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Receivers, DVD Players Embrace Options

New home theater electronics and DVD players on display at the CEDIA Expo will give consumers more connectivity, format and lifestyle-oriented options in the home.

To expand connectivity options, suppliers will offer more receivers that up-convert composite and S-Video to component video and more universal SACD/DVD-AV players with HDMI outputs for a digital connection to HDTV displays.

To expand format options, suppliers will offer more universal players and more receivers with Dolby Pro Logic IIx and Dolby Headphone.

To expand lifestyle choices, Marantz will show its first DVD-receiver-based HTiB; NAD will show a two-channel DVD-receiver that uses SRS 3D to add width and depth to the sound stage; and Sharp will show a second-generation wall-mountable HTiB system (see story, right).

To provide more flexibility in speaker placement and enhance music and soundtrack realism, more receivers on display automatically compensate for the negative sonic impact of a room’s acoustics.

Here’s what select suppliers will show:

Harman Kardon: Dealers will find a new five-receiver lineup that includes the brand’s first three receivers with room-acoustics compensation.

With the introductions, the company will also extend Dolby Pro Logic IIx, Dolby Headphone and Dolby Virtual Speaker to seven of eight receivers, from three. It will also expand up-conversion to component to two receivers from one.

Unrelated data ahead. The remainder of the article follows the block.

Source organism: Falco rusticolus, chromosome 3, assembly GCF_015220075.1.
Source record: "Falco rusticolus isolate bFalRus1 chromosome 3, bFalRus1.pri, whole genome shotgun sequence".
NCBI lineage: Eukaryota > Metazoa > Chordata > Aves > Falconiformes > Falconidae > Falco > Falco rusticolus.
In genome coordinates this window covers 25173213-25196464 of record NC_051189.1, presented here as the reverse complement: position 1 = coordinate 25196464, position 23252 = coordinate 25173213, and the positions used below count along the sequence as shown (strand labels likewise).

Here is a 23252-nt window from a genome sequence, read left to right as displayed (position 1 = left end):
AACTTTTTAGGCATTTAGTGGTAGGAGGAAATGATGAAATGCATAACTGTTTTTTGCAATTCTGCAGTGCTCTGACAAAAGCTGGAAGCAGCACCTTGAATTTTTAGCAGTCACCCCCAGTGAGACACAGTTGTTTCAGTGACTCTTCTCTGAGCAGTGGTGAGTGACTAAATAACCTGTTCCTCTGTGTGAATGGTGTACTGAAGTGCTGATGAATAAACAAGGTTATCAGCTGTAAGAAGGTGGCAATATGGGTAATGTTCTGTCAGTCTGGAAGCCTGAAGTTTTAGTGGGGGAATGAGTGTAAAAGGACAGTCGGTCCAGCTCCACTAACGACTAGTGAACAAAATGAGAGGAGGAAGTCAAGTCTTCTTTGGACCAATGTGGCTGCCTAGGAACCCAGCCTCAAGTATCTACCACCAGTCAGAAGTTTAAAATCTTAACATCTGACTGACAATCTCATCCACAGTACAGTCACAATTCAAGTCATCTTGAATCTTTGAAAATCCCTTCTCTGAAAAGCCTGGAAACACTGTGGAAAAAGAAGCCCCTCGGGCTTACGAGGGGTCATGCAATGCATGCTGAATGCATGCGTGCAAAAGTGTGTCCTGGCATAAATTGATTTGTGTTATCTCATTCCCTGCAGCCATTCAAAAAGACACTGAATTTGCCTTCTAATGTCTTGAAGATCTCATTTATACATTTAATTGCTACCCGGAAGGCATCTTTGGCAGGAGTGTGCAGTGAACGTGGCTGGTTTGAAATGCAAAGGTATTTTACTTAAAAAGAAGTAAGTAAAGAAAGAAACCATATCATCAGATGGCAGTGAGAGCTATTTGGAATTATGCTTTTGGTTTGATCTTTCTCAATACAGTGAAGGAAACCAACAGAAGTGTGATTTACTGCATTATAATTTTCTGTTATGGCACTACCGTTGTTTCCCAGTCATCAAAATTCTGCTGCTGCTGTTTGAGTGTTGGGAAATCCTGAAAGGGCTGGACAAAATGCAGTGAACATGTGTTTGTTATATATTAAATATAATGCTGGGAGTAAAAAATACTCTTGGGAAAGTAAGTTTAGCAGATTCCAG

The receiver quintet opens with the six-channel $449-suggested AVR 135, which features HD-compatible component-video input, onscreen display from the component output, and triple-crossover bass management. To these features, the $549 AVR235 and $799 AVR335 add seven-channel amps, Dolby Pro Logic IIx, Dolby Headphone, Dolby Virtual Speaker, and quadruple-crossover bass management. The AVR 335 also adds room-acoustics compensation.

To the aforementioned features, the $999 AVR435 adds A-BUS distributed-audio technology, RS-232 port, ability to simultaneously power a home theater and remote stereo zone, and a tuner-upgrade slot for a service-center-installed upgrade to add a satellite-radio tuner or HD Radio tuner. To these features, the top-end $1,299 AVR635 adds 75 watts per channel and up-conversion of composite and S-Video to component video.

Select receivers are due in September and October, with the remaining available in late fall.

Integra: Dealers will find two new single-disc universal-DVD players that expand the brand’s universal selection to four SKUs from one. They’ll include the brand’s first DVD player — a universal model — with HDMI output. The brand no longer offers DVD-Audio/Video players.

Integra is also incorporating automatic room-acoustics compensation and Dolby Pro Logic IIx for the first time in two new receivers.